THIS DREAMING ISLE edited by Dan Coxon,

THIS DREAMING ISLE edited by Dan Coxon

Unsung Stories, pb, £9.99

Reviewed by Shona Kinsella

I was really excited to receive a review copy of This Dreaming Isle. Being familiar with both Dan Coxon and several of the contributing authors, I was confident that it would be a great anthology. I was right.

Just looking at the book, you get a real sense of the type of stories included; the cover art is gorgeous and very atmospheric. It’s a beautifully produced book. The stories are divided into three sections – Country, City and Coast.

‘The Pier at Ardentinny’ by Catriona Ward:
 This was one of my favourite stories in the collection. It’s the first thing I’ve read by Catriona Ward but it certainly won’t be the last. A rather cold and fussy young woman visits her fiancé’s family in Ardentinny for the first time in the run up to their wedding. Brilliant character voice, lovely piece of local folkore and a great ending. 

‘Old Trash’ by Jenn Ashworth: A mother and difficult teenaged daughter go on a camping trip. Partly because the mother hopes that they’ll bond and partly because there’s no mobile phone signal and mum hopes to keep daughter from her much older boyfriend. This is a really sad story of a mother clinging to her growing child and a child on the edge of adulthood, desperately trying to stand on her own. Unexpected ending that fell just a little flat for me.

‘In My Father’s House’ by Andrew Michael Hurley:  This plays beautifully off the previous story. An elderly father and estranged son are reunited after the father has a hospital stay. A tesne trip to the school show has an unexpected outcome.

‘Land of Many Seasons’ by Tim Lebbon: An artist who likes to paint the same hillside encounters a mysterious walker who appears only in his paintings. This is a melancholy story that I really enjoyed.

‘Dark Shells’ by Aliya Whiteley: An old woman explores her memories, talking alternately to a reporter and to the river. Or is she speaking to the ghosts of her past? Beautiful and moving.

‘Cold Ashton’ by Stephen Volk: Great little story about the story behind the name of the town, Cold Ashton. Lovely ending.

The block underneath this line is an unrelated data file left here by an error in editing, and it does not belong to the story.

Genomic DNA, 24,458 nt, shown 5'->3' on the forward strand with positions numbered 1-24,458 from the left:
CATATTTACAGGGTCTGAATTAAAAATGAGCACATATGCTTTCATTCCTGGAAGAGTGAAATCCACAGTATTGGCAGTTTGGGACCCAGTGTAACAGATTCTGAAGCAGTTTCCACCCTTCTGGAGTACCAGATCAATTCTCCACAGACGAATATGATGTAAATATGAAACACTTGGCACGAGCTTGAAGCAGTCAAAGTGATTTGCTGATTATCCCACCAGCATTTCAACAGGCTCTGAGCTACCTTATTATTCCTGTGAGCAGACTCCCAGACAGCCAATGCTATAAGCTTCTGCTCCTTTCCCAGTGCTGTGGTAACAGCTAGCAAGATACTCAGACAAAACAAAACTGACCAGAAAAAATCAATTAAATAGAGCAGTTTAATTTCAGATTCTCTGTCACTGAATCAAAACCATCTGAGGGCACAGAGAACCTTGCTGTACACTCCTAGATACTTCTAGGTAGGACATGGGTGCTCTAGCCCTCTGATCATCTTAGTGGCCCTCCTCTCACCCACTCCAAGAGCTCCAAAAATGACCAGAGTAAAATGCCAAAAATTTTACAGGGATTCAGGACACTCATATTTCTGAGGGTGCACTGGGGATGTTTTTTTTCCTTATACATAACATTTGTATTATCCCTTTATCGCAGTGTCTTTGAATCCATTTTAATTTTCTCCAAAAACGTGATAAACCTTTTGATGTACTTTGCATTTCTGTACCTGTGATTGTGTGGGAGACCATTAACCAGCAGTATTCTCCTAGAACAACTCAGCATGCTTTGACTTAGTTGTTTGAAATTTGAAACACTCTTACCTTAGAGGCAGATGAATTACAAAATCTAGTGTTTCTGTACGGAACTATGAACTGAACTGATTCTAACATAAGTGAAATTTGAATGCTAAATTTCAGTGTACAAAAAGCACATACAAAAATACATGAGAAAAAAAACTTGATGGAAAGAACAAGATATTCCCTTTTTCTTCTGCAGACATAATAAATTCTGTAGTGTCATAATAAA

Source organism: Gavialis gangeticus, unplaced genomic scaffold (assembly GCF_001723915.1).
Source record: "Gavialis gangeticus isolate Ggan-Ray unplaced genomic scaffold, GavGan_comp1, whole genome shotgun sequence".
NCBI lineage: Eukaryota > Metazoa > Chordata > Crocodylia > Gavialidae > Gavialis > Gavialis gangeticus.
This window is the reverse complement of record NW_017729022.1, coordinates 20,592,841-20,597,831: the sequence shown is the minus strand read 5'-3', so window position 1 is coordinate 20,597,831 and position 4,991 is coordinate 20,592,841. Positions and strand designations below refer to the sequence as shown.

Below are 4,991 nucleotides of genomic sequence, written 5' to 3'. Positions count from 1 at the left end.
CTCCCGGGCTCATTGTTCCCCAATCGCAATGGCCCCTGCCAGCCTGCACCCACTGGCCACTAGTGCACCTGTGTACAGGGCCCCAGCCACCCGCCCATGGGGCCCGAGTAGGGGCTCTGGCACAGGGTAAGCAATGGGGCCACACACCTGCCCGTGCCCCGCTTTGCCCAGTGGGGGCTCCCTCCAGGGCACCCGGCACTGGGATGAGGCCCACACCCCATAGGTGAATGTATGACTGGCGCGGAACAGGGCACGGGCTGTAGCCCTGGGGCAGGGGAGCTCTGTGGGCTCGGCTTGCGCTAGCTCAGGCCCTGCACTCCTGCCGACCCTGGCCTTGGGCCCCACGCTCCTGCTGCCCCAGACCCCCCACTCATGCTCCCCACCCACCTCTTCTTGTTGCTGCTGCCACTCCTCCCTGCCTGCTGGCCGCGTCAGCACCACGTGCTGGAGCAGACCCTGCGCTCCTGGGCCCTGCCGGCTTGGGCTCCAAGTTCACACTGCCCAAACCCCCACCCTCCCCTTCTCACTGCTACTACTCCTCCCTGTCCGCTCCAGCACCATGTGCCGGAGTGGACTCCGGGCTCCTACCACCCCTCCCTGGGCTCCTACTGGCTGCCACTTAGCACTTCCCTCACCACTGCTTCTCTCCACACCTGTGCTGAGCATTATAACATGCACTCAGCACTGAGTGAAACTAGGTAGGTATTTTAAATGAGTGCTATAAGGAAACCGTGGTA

‘Domestic Magic (Or, things my wife and I found hidden in our house)’ by Kirsty Logan: Another favourite of mine. A young couple keep finding odd things related to kelpies around the house they have inherited from a grandmother. This tale felt very Scottish to me.

‘Not All Right’ by James Miller:
 This was a bit harder for me to get into because the protagonist is so (deliberately) horrible. The mystery of the strange noises coming from the spare room in his uncle’s flat soon won me over though and the story has a powerful ending.

‘The Cocktail Party in Kensington Gets Out of Hand’ by Robert Shearman: An escort attends a cocktail party in Kensington, only to be met with bizarre instructions. I had a bit of a hard time with this story because I had trouble accepting that anyone would go along with this – although I would not be surprised if there were those who would pay for such an event.

‘We Regret to Inform You’ by Jeannette Ng: I really wanted to like this story but, in the end, I couldn’t entirely follow what was happening and what the point of it all was. I did enjoy the epistolary style though and the idea of a Britain in which magic is alive and well.

‘Lodestones’ by Richard V. Hirst: I loved the voice of this story but was a little disappointed by the ending.

‘The Knucker’ by Gareth E. Rees:
 We have three different, intertwined stories with different timelines, all coming together through a common theme. Very clever and enjoyable.

‘The Stone Dead’ by Alison Moore: Another story with difficult family dynamics. A young boy sees the dead, while his grandmother only seems to see disappointments. 

‘Hovering (Or, a recollection of 25 February 2015)’ by Gary Budden: I really liked this story although I’m not sure I can say what it’s about. I guess it’s about the way that our lives interact with the places that we live and how that affects both us and the place.

‘The Headland of Black Rock’ by Alison Littlewood: An actor who’s past his best takes a holiday at the seaside and meets an enigmatic woman on the beach, a woman he becomes obsessed with. Well written, if a little predictable.

‘The Devil in the Details’ by Ramsey Campbell: Something mysterious moves in the paintings in a quiet seaside town. I really enjoyed this story, which I was pleased about having just read very complimentary comments about him written by Stephen King in Danse Macabre.

‘Swimming With Horses’ by Angela Readman: Another favourite. A run-down seaside town, like many on the coast of England, is the backdrop for this story of unlikely friendship and a big secret. Beautiful and sad and a lovely way to end the anthology.

All in all, this was a very well put together anthology, which I think Dan Coxon has done an excellent job with. I thoroughly enjoyed reading it and would love to see a second volume.